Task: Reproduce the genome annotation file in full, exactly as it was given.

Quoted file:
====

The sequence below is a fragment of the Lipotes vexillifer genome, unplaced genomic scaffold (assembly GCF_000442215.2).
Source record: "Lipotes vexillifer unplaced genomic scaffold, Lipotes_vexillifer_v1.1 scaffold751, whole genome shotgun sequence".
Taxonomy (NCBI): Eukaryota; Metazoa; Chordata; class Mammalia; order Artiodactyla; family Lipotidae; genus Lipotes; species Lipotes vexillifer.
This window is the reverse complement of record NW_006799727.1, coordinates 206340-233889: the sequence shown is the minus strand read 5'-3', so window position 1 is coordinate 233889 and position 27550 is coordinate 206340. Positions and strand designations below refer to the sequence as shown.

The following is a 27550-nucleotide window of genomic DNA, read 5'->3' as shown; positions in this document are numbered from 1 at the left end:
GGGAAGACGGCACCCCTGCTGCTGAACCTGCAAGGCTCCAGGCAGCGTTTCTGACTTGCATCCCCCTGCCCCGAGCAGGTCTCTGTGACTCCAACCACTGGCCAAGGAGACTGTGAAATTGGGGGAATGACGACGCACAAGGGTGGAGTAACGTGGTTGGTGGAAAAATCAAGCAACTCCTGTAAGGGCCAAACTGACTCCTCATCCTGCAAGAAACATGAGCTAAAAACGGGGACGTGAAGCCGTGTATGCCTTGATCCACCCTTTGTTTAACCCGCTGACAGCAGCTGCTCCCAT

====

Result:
The sequence below is a fragment of the Lipotes vexillifer genome, unplaced genomic scaffold (assembly GCF_000442215.2).
Source record: "Lipotes vexillifer unplaced genomic scaffold, Lipotes_vexillifer_v1.1 scaffold751, whole genome shotgun sequence".
Taxonomy (NCBI): Eukaryota; Metazoa; Chordata; class Mammalia; order Artiodactyla; family Lipotidae; genus Lipotes; species Lipotes vexillifer.
This window is the reverse complement of record NW_006799727.1, coordinates 206340-233889: the sequence shown is the minus strand read 5'-3', so window position 1 is coordinate 233889 and position 27550 is coordinate 206340. Positions and strand designations below refer to the sequence as shown.

The following is a 27550-nucleotide window of genomic DNA, read 5'->3' as shown; positions in this document are numbered from 1 at the left end:
GGGAAGACGGCACCCCTGCTGCTGAACCTGCAAGGCTCCAGGCAGCGTTTCTGACTTGCATCCCCCTGCCCCGAGCAGGTCTCTGTGACTCCAACCACTGGCCAAGGAGACTGTGAAATTGGGGGAATGACGACGCACAAGGGTGGAGTAACGTGGTTGGTGGAAAAATCAAGCAACTCCTGTAAGGGCCAAACTGACTCCTCATCCTGCAAGAAACATGAGCTAAAAACGGGGACGTGAAGCCGTGTATGCCTTGATCCACCCTTTGTTTAACCCGCTGACAGCAGCTGCTCCCAT